Virgin territory for burgeoning bank
THE Edinburgh head office may be more familiar to locals as the former home of Scottish Equitable and Scottish & Newcastle, but the array of framed prints now adorning the main stairwell make an immediate statement about the current tenant of 28 St Andrew Square.
Visitors to the Virgin Money lounge cannot avoid the inimitable branding and milestones in the parent group’s story: the unmistakable cover of the 1973 album Tubular Bells; the red hot air balloons; an early megastore; and the Virgin Atlantic cabin crew from the more recent advertising campaign. Sprinkled among them are images of Virgin founder Sir Richard Branson at various stages of his illustrious life.
Today, the building is home to 130 staff running the corporate HQ for a branch of the Virgin empire that is close to becoming a full service bank.
For two decades, the company provided savings accounts, mortgages and credit cards, but made a step-change in its offering in January following the acquisition of Northern Rock, the good bank that was split from the more toxic bad part of the lender.
It added a million customers to the existing three million, a figure likely to hit five million by the end of the year. Virgin also acquired 75 branches, providing it with its first high street banking presence.
Jayne-Anne Gadhia, chief executive of Virgin Money, which tonight sponsors the Edinburgh fireworks concert, expects the integration of the two companies to be complete by October when the Northern Rock brand will be expunged.
Virgin will then look at new mortgage products and a current account. Servicing the latter will require up 200 additional staff and a decision will be made next year on where to base them, with Edinburgh among the possible locations.
Gadhia divides her time mainly between the Scottish capital and the operational head office in Newcastle, where 2,100 former Northern Rock employees have generally welcomed the change of owner, sharing an enthusiasm for the changeover with customers, of whom 40,000 responded – in the main, positively – to a questionnaire.
As a so-called “challenger” bank, Virgin shares the expectations of other entrants that it can capitalise on the loss of trust in the mainstream banks, but Gadhia knows that enticing them means offering an alternative that is not only different, but better.
The “lounge” concept is one example of how Virgin is experimenting with new ideas. Spread across three rooms on the first floor, it is essentially a cafe-style area where signed-up members can relax, have a coffee, read the papers or a book – including several volumes of Branson’s biography – or even play the baby grand.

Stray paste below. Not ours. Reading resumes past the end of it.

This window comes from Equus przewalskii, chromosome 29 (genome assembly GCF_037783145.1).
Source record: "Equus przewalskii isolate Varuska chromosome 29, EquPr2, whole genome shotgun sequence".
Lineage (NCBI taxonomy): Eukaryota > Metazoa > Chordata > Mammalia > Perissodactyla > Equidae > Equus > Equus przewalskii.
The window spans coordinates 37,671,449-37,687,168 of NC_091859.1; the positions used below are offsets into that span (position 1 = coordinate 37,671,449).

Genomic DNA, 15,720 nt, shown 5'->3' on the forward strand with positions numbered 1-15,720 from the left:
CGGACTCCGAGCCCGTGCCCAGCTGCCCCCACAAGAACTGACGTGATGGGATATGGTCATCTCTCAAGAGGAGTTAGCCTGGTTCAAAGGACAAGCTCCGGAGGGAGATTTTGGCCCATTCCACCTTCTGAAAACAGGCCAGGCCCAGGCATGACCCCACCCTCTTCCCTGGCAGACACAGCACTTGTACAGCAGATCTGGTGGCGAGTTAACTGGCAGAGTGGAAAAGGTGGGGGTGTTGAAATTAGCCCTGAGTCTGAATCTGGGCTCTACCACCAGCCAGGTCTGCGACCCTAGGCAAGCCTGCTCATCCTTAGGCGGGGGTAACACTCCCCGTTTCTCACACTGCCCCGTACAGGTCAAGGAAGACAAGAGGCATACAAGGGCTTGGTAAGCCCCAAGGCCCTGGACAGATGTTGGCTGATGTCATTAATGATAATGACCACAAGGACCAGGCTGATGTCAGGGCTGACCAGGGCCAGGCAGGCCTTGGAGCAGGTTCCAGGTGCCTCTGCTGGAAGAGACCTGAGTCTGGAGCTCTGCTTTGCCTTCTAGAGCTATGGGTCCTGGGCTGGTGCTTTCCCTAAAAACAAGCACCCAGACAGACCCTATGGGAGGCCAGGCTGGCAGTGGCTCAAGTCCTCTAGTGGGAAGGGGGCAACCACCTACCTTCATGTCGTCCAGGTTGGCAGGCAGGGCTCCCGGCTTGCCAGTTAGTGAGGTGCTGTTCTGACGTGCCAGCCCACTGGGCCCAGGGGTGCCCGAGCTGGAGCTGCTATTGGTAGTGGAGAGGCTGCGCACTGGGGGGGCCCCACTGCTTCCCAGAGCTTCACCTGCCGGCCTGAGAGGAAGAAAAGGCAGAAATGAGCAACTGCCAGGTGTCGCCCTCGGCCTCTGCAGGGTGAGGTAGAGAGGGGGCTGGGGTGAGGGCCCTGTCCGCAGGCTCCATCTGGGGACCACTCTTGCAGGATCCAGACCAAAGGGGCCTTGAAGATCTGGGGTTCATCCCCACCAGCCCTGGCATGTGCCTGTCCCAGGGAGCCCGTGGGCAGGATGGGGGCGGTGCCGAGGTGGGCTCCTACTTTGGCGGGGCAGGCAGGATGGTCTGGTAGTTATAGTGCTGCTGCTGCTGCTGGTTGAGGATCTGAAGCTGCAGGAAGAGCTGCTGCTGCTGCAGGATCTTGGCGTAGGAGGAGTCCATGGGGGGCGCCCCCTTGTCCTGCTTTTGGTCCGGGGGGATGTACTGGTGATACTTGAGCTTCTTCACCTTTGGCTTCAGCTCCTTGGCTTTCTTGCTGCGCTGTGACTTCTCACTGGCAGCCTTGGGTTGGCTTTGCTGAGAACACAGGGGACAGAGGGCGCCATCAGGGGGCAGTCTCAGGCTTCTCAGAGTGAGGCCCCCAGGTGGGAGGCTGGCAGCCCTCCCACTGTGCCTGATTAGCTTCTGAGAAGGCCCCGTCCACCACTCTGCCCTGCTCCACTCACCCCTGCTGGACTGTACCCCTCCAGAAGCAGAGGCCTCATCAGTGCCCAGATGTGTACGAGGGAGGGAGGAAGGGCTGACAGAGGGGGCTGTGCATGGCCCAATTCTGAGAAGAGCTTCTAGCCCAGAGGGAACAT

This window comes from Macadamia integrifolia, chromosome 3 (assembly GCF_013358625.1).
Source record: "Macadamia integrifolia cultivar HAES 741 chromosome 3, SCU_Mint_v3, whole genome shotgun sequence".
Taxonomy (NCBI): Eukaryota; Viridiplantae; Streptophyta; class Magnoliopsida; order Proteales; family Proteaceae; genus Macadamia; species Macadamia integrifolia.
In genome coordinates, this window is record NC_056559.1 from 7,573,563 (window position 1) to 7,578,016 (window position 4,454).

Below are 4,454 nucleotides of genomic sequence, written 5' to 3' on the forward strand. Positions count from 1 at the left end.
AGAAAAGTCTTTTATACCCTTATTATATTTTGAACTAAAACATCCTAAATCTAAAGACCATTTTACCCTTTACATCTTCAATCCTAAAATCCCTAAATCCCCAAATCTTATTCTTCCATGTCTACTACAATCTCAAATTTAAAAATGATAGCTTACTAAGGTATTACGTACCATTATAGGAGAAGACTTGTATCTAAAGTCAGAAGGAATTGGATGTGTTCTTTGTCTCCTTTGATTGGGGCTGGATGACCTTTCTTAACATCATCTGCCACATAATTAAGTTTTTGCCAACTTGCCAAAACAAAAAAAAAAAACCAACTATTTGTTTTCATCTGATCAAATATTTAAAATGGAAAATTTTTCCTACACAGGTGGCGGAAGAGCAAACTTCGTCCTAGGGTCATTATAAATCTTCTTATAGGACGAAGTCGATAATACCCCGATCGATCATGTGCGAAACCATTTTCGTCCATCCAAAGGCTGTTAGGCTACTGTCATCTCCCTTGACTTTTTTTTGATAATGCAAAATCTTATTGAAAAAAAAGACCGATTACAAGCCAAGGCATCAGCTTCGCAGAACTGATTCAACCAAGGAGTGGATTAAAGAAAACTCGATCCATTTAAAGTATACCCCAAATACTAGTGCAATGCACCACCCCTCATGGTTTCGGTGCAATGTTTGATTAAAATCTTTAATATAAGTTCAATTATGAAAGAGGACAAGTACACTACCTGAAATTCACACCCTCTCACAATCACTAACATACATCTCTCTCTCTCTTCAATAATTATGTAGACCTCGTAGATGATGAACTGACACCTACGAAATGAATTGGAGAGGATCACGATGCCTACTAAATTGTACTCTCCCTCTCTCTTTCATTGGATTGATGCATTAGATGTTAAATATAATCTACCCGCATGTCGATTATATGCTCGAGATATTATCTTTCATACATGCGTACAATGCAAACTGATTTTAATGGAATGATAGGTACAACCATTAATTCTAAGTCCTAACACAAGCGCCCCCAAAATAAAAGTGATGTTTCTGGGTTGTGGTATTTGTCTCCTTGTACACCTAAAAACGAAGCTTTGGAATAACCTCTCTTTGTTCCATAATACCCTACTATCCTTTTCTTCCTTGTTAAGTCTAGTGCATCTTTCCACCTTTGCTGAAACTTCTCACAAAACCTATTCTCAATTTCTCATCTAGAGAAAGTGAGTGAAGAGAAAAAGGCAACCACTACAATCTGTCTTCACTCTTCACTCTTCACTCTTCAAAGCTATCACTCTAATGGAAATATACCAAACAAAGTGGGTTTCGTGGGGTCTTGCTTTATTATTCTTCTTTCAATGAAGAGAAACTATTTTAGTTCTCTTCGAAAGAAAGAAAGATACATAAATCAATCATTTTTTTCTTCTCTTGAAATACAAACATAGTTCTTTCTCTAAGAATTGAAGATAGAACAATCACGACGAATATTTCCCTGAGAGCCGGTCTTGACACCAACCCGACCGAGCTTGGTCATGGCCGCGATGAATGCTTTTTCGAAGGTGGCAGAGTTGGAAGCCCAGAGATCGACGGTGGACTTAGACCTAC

Gadhia recalled her time at Royal Bank of Scotland which had a similar facility at one of its branches in Princes Street. “There was a ladies room, somewhere customers could just chill after doing their shopping. I remember customers being disappointed to lose it.
“When I thought about what to do with the rooms here, it seemed to me we could introduce something on the same lines.”
The lounges are not branches, although there are computers giving access to accounts. Staff are on hand to offer guidance, but they are not there to sell products. No-one is handed a leaflet or ushered into a room to have pensions or life polices pushed at them. However, they generate business through the intended relationship building.
Edinburgh was the first and other lounges followed in Manchester and Norwich. In the first half of the year, 50,000 customers used them. Another will open in London.
Gadhia says Virgin Money is ahead of its target and July was its first month in profit since the merger with the loss-making Northern Rock in January. It is attracting a substantial share of mortgages.
She acknowledges other entrants are trying to win business by appealing to those dissatisfied with the established banks, but she believes the retailer banks, such as Marks & Spencer and Tesco, face a different challenge.
“I just don’t know if someone looking for underwear is also going to apply for a current account,” she says, arguing she sees the established banks as her main rivals.
For some time Virgin Money has targeted a flotation in order to raise the capital it needs to properly compete, but she says there are no immediate plans for a share issue. Even when it does, Virgin will remain much smaller than those with trillions on their balance sheets.
“We have a long way to go before anyone can call us a monolith,” she says.
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Thursday 20 June 2013
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